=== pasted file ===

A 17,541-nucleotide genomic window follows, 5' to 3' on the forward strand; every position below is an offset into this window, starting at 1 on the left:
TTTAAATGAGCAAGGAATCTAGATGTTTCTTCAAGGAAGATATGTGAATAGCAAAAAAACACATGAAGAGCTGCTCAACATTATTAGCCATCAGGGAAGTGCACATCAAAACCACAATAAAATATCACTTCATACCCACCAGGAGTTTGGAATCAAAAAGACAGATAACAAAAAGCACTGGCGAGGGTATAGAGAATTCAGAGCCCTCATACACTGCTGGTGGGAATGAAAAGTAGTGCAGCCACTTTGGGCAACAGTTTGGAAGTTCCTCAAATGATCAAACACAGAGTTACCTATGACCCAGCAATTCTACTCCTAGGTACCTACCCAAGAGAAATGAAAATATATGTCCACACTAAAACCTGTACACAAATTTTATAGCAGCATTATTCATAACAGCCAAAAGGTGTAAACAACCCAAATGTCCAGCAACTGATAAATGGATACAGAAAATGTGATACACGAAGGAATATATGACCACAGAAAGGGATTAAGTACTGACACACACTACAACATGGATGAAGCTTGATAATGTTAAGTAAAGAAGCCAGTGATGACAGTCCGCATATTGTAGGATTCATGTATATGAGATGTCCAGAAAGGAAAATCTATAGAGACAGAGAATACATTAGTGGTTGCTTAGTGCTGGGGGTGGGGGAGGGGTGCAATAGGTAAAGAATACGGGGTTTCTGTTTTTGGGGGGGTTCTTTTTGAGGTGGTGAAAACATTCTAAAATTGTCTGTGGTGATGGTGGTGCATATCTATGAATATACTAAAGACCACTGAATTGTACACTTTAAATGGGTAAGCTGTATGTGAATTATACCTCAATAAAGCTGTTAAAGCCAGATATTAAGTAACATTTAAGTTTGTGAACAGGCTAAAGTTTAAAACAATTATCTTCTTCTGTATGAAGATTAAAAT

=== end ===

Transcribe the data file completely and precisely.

A 17,541-nucleotide genomic window follows, 5' to 3' on the forward strand; every position below is an offset into this window, starting at 1 on the left:
TTTAAATGAGCAAGGAATCTAGATGTTTCTTCAAGGAAGATATGTGAATAGCAAAAAAACACATGAAGAGCTGCTCAACATTATTAGCCATCAGGGAAGTGCACATCAAAACCACAATAAAATATCACTTCATACCCACCAGGAGTTTGGAATCAAAAAGACAGATAACAAAAAGCACTGGCGAGGGTATAGAGAATTCAGAGCCCTCATACACTGCTGGTGGGAATGAAAAGTAGTGCAGCCACTTTGGGCAACAGTTTGGAAGTTCCTCAAATGATCAAACACAGAGTTACCTATGACCCAGCAATTCTACTCCTAGGTACCTACCCAAGAGAAATGAAAATATATGTCCACACTAAAACCTGTACACAAATTTTATAGCAGCATTATTCATAACAGCCAAAAGGTGTAAACAACCCAAATGTCCAGCAACTGATAAATGGATACAGAAAATGTGATACACGAAGGAATATATGACCACAGAAAGGGATTAAGTACTGACACACACTACAACATGGATGAAGCTTGATAATGTTAAGTAAAGAAGCCAGTGATGACAGTCCGCATATTGTAGGATTCATGTATATGAGATGTCCAGAAAGGAAAATCTATAGAGACAGAGAATACATTAGTGGTTGCTTAGTGCTGGGGGTGGGGGAGGGGTGCAATAGGTAAAGAATACGGGGTTTCTGTTTTTGGGGGGGTTCTTTTTGAGGTGGTGAAAACATTCTAAAATTGTCTGTGGTGATGGTGGTGCATATCTATGAATATACTAAAGACCACTGAATTGTACACTTTAAATGGGTAAGCTGTATGTGAATTATACCTCAATAAAGCTGTTAAAGCCAGATATTAAGTAACATTTAAGTTTGTGAACAGGCTAAAGTTTAAAACAATTATCTTCTTCTGTATGAAGATTAAAAT